Defamation is the act of communicating to a third party false statements about a person, place, or thing that results in damage to its reputation.[1] It can be spoken (slander) or written (libel). It constitutes a tort or a crime. The legal definition of defamation and related acts, as well as the ways they are dealt with, can vary greatly between countries and jurisdictions (what exactly they must consist of, whether they constitute crimes or not, and to what extent proving the alleged facts is a valid defense)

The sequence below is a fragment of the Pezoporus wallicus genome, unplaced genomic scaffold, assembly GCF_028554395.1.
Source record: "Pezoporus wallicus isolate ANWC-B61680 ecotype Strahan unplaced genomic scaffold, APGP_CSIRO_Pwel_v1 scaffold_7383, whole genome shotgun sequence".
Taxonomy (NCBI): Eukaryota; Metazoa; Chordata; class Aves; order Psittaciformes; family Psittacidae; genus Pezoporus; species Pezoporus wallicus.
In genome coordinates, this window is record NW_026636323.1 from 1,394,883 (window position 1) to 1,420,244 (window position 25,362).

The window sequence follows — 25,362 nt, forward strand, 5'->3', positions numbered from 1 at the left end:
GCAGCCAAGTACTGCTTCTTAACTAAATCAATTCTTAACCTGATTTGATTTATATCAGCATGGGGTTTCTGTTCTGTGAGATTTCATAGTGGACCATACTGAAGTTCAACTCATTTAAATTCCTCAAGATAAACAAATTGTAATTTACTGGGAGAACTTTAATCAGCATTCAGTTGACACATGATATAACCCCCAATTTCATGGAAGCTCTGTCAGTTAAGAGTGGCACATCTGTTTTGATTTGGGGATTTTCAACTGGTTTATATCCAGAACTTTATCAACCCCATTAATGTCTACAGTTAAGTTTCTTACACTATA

Defamation—also libel, slander, and traducement—is the communication of a false statement that harms the reputation of an individual person, business, product, group, government, religion, or nation, as well as other various kinds of defamation that retaliate against groundless criticism. Under common law, a claim must generally be false and made to someone other than the person defamed to constitute defamation. Some common law jurisdictions also distinguish between spoken defamation, slander, and defamation in other media, such as printed words or images, called libel. False light laws protect against statements that are not technically false but misleading. In some civil law jurisdictions, defamation is treated as a crime rather than a civil wrong. The United Nations Commission on Human Rights ruled in 2012 that the criminalization of libel violates freedom of expression and is inconsistent with Article 19 of the International Covenant on Civil and Political Rights. A person who defames another may be called a “defamer”, “famacide”, “libeler” or “slanderer”.

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